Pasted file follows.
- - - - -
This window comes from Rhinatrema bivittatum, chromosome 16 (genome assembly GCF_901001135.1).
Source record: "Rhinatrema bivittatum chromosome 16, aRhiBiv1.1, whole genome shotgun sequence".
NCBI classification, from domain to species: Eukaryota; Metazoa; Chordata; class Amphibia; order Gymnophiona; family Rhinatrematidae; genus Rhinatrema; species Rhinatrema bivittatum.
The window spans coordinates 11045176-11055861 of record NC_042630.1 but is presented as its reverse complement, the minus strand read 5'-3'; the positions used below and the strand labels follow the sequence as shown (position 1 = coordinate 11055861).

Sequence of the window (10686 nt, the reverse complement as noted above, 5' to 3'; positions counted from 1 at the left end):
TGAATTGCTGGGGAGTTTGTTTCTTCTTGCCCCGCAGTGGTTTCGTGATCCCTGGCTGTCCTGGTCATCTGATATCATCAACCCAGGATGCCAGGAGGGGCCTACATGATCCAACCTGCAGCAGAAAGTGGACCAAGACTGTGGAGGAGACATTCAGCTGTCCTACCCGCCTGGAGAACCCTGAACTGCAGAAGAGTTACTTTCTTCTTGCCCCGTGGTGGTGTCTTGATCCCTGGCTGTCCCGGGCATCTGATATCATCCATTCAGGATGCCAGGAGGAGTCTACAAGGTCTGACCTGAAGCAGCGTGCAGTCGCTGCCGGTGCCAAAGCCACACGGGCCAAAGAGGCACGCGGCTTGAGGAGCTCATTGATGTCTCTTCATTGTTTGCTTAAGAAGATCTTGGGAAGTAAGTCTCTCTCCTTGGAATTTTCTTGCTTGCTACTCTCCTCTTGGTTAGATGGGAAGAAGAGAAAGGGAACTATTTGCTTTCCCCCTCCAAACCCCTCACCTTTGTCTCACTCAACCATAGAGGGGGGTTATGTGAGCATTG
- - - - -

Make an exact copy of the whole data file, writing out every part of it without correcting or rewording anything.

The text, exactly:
This window comes from Rhinatrema bivittatum, chromosome 16 (genome assembly GCF_901001135.1).
Source record: "Rhinatrema bivittatum chromosome 16, aRhiBiv1.1, whole genome shotgun sequence".
NCBI classification, from domain to species: Eukaryota; Metazoa; Chordata; class Amphibia; order Gymnophiona; family Rhinatrematidae; genus Rhinatrema; species Rhinatrema bivittatum.
The window spans coordinates 11045176-11055861 of record NC_042630.1 but is presented as its reverse complement, the minus strand read 5'-3'; the positions used below and the strand labels follow the sequence as shown (position 1 = coordinate 11055861).

Sequence of the window (10686 nt, the reverse complement as noted above, 5' to 3'; positions counted from 1 at the left end):
TGAATTGCTGGGGAGTTTGTTTCTTCTTGCCCCGCAGTGGTTTCGTGATCCCTGGCTGTCCTGGTCATCTGATATCATCAACCCAGGATGCCAGGAGGGGCCTACATGATCCAACCTGCAGCAGAAAGTGGACCAAGACTGTGGAGGAGACATTCAGCTGTCCTACCCGCCTGGAGAACCCTGAACTGCAGAAGAGTTACTTTCTTCTTGCCCCGTGGTGGTGTCTTGATCCCTGGCTGTCCCGGGCATCTGATATCATCCATTCAGGATGCCAGGAGGAGTCTACAAGGTCTGACCTGAAGCAGCGTGCAGTCGCTGCCGGTGCCAAAGCCACACGGGCCAAAGAGGCACGCGGCTTGAGGAGCTCATTGATGTCTCTTCATTGTTTGCTTAAGAAGATCTTGGGAAGTAAGTCTCTCTCCTTGGAATTTTCTTGCTTGCTACTCTCCTCTTGGTTAGATGGGAAGAAGAGAAAGGGAACTATTTGCTTTCCCCCTCCAAACCCCTCACCTTTGTCTCACTCAACCATAGAGGGGGGTTATGTGAGCATTG